Crowd Attendance Numbers For Sailing Events Might Be Overestimated.


Sports Marketing ResearchMost professional sailing events use public space, are free-to-view and don’t sell tickets, so it can be quite hard to work out just how many fans there are. While some rights owners are transparent about their measurement methods, others frequently quote numbers that don’t seem to add up.

It’s not just sailing that plays with the statistics. According to research published by the International Journal of Sports Marketing and Sponsorship, crowd attendance measurement is frequently inaccurate for both ticketed and non-ticketed events.

For ticketed events, the most common reasons for inflated figures are non-attendance of season ticket holders (who are nevertheless counted) and repeat viewing across multi-day events in which individual spectators are double or even triple counted.

Free-to-view events like the majority of sailing, tend to show the greatest discrepancies between the numbers claimed by organisers and reality.

Larissa Davies, Senior Research Fellow at Sheffield Hallam University, who undertook the research, says that the measurement methods leave a great deal to be desired.

“There appears to be a genuine gap in knowledge about the processes involved in estimating attendance figures at free-to-view events.”

There seem to be problems with measuring so called ‘casual’ spectators (or passers-by), and ‘repeat spectators’, i.e. those who may be counted more than once.

One example involves a past London Marathon. Initial baseline estimates were created by roughly calculating the density of people along a 2.5 metre section of barrier and multiplying it by the length of the course. This placed audience attendance levels at 480,000. However, analysis showed that crowd density fluctuated along the course, which meant that initial figures were inflated. Furthermore, the researchers also polled 1005 ‘spectators’ to establish motivations for attending the event and to establish movement patterns on the day. This demonstrated that there were a large number of casual and repeat spectators and as a result, the baseline estimate was reduced to 282,600 – a staggering 41% difference. Even this was considered generous and was in complete contrast to the figure of one million given by the BBC.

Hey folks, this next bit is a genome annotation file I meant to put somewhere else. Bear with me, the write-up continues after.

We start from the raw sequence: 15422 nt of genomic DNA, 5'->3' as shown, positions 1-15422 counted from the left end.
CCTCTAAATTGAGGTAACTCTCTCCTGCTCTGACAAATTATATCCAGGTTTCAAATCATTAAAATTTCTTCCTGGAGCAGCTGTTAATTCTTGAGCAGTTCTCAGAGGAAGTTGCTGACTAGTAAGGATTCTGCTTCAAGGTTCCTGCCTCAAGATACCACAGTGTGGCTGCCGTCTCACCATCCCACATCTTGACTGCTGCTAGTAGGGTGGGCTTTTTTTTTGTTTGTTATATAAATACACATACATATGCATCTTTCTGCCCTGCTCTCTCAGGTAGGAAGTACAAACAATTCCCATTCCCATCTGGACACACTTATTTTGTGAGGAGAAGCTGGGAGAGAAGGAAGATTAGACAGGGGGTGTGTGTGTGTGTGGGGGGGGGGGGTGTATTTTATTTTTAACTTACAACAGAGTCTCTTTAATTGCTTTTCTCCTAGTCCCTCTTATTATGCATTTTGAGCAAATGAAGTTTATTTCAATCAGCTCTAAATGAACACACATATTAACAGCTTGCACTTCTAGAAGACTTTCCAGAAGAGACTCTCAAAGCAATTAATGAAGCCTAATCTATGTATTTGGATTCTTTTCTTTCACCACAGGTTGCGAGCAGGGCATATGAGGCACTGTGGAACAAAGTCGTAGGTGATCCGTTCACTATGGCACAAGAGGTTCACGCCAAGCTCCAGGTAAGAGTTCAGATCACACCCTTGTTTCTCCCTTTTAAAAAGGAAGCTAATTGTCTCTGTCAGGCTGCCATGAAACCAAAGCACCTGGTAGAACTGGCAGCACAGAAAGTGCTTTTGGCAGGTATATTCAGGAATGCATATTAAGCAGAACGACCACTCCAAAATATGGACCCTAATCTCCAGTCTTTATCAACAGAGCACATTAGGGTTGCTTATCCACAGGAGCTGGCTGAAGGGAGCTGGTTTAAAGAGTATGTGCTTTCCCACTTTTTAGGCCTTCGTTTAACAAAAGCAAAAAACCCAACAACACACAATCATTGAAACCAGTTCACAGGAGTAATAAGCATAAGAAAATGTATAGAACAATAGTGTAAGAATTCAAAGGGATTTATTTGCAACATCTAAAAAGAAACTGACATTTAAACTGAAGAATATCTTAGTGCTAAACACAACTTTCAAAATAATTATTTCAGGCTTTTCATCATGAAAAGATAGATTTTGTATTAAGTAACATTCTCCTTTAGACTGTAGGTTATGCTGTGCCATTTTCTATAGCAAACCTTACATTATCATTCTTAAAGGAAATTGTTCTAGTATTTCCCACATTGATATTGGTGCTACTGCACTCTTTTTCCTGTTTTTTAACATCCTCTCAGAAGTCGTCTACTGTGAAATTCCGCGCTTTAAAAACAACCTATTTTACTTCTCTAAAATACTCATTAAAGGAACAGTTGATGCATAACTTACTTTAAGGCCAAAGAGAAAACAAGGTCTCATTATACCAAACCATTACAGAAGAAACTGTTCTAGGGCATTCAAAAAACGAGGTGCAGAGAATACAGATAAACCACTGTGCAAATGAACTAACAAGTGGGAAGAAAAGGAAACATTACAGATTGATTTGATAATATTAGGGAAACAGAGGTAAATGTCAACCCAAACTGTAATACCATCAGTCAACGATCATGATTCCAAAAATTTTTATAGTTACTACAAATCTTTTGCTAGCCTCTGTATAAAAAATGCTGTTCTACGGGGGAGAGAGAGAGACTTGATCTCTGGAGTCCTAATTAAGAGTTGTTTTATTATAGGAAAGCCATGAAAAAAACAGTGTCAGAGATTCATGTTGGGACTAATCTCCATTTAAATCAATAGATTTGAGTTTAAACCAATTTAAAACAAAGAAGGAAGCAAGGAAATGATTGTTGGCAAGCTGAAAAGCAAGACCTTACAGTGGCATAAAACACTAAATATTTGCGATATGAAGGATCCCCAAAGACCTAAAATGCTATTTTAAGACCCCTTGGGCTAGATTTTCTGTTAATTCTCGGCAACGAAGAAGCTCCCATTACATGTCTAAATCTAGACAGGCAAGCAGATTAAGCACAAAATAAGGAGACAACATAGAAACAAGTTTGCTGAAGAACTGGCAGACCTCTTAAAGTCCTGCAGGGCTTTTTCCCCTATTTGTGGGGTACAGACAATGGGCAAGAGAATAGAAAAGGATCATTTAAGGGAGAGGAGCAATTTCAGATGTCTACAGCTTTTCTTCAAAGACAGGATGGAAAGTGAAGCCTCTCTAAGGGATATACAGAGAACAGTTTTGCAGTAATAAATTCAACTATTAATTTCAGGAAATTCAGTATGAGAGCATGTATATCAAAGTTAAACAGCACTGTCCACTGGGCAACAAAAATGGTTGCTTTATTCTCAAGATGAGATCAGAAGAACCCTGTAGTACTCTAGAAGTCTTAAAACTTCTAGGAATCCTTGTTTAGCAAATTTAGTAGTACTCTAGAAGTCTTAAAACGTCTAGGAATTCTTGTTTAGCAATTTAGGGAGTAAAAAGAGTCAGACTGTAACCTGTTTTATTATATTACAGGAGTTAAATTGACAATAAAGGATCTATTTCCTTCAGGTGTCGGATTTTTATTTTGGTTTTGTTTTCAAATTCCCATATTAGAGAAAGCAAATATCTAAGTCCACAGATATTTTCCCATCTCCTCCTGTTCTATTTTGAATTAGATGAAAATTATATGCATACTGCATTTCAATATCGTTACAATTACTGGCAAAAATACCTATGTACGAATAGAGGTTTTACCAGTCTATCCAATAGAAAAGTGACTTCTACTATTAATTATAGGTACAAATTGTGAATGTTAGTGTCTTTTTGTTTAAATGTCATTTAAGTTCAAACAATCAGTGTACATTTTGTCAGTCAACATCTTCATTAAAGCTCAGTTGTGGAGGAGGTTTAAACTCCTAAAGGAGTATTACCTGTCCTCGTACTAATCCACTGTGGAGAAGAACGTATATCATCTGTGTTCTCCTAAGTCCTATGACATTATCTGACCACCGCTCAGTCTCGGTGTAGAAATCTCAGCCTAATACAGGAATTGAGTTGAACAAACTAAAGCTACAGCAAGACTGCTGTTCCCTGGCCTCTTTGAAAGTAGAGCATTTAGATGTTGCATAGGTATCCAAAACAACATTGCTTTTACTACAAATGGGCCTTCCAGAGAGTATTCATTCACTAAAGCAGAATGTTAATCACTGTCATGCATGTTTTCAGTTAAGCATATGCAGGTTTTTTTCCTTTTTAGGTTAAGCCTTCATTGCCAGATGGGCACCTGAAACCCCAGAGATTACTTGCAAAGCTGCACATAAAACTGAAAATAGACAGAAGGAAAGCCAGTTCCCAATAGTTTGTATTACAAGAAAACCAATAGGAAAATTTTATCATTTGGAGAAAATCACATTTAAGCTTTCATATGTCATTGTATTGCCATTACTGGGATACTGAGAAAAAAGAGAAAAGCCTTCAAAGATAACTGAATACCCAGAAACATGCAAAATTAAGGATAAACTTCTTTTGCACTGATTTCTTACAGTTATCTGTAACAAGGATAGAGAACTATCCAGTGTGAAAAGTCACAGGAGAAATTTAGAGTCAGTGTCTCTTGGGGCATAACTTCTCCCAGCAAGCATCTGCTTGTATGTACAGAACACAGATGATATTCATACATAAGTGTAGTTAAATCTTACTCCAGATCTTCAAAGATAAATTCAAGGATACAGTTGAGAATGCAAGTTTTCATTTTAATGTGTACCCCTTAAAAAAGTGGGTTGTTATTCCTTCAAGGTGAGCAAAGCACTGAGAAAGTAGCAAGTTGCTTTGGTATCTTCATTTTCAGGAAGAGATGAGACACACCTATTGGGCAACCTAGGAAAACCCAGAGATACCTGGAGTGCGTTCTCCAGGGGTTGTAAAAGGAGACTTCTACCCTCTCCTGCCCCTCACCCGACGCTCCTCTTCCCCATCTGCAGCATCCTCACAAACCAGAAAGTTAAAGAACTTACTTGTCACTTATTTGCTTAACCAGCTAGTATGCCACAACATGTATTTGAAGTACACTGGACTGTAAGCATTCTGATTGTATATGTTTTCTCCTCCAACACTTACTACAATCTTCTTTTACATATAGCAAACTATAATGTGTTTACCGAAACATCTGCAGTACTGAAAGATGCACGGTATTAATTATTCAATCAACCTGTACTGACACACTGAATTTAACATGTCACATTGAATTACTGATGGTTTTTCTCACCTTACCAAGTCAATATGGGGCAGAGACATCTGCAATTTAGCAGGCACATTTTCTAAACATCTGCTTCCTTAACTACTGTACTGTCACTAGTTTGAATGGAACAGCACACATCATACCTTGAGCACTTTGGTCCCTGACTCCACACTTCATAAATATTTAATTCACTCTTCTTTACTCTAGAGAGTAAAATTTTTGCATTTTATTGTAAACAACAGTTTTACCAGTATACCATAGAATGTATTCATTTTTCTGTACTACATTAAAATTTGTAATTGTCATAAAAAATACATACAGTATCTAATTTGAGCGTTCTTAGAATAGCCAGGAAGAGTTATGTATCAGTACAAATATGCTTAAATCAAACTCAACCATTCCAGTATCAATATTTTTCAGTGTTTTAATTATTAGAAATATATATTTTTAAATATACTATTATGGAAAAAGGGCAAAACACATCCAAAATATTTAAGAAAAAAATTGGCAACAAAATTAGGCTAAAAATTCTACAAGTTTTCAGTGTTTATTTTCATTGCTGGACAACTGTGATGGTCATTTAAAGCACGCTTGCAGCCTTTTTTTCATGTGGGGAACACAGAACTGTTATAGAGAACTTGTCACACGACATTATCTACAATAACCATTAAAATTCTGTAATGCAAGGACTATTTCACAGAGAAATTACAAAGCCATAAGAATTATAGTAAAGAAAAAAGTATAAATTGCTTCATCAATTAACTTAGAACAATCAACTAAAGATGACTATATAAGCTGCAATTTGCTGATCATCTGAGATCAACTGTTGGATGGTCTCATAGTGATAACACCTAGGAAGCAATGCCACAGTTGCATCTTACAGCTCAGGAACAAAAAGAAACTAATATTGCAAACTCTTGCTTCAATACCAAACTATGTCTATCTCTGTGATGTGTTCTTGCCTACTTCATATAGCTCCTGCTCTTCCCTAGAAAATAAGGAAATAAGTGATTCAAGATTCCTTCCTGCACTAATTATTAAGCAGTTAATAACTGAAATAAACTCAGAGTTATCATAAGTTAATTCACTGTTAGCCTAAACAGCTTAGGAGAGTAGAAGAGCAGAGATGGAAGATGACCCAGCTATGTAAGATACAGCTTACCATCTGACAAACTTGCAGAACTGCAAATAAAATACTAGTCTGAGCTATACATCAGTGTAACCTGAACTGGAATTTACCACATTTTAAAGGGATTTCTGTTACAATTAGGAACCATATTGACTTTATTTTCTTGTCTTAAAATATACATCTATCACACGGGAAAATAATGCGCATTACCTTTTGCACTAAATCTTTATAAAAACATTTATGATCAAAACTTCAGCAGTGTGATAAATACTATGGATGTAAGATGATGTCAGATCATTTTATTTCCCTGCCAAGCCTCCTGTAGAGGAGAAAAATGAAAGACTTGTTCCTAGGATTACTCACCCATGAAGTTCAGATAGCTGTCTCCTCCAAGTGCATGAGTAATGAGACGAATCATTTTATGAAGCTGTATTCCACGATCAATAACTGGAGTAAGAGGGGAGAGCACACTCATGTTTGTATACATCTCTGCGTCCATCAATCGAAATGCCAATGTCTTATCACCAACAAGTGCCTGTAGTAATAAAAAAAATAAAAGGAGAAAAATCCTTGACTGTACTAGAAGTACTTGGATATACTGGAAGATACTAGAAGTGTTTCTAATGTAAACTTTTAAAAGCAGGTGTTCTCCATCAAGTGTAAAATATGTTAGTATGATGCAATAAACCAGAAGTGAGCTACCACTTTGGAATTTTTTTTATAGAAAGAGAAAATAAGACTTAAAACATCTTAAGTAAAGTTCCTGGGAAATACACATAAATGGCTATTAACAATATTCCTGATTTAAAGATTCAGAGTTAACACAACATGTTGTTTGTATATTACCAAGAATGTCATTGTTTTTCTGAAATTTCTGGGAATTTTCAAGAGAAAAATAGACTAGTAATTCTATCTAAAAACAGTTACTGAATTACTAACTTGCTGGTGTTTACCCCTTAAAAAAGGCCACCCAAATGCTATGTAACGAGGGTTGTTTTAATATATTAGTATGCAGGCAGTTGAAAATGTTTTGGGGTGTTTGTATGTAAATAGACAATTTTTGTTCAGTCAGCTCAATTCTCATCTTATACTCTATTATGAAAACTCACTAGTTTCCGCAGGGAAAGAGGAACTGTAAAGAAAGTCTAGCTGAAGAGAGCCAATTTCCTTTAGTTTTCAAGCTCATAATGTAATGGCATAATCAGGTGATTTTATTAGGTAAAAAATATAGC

Another example concerns a major UK cycling event. Hand held counters, television footage analysis and estimates from local officials were used to generate a baseline estimate of 11,500 at the most popular spectator locations of the event. 423 spectator surveys issued at these ‘honey spots’ indicated that 13% of spectators were there by coincidence (passers by) and that, on average, respondents would watch the event from a further 1.12 locations. This brought the baseline figure down to 8,933 in the honey spots and suggested that the organiser’s claim of an additional 46,000 people watching the event along the remainder of the course was not credible.

Non-elite and free-to-view events clearly have the potential to reach vast numbers of fans. Consequently, they can help sponsors achieve their marketing objectives. Yet the research indicates that accurate evaluation of audience attendance is vital if sponsors are to be persuaded to invest.

Perhaps one way that sailing can become more accountable is to create purpose built arenas like the one used for the Monsoon Cup, part of the World Match Racing Tour. Forcing fans to buy tickets for sailing events may also give rights-owners a wake-up call as to how many ‘real’ fans there are.

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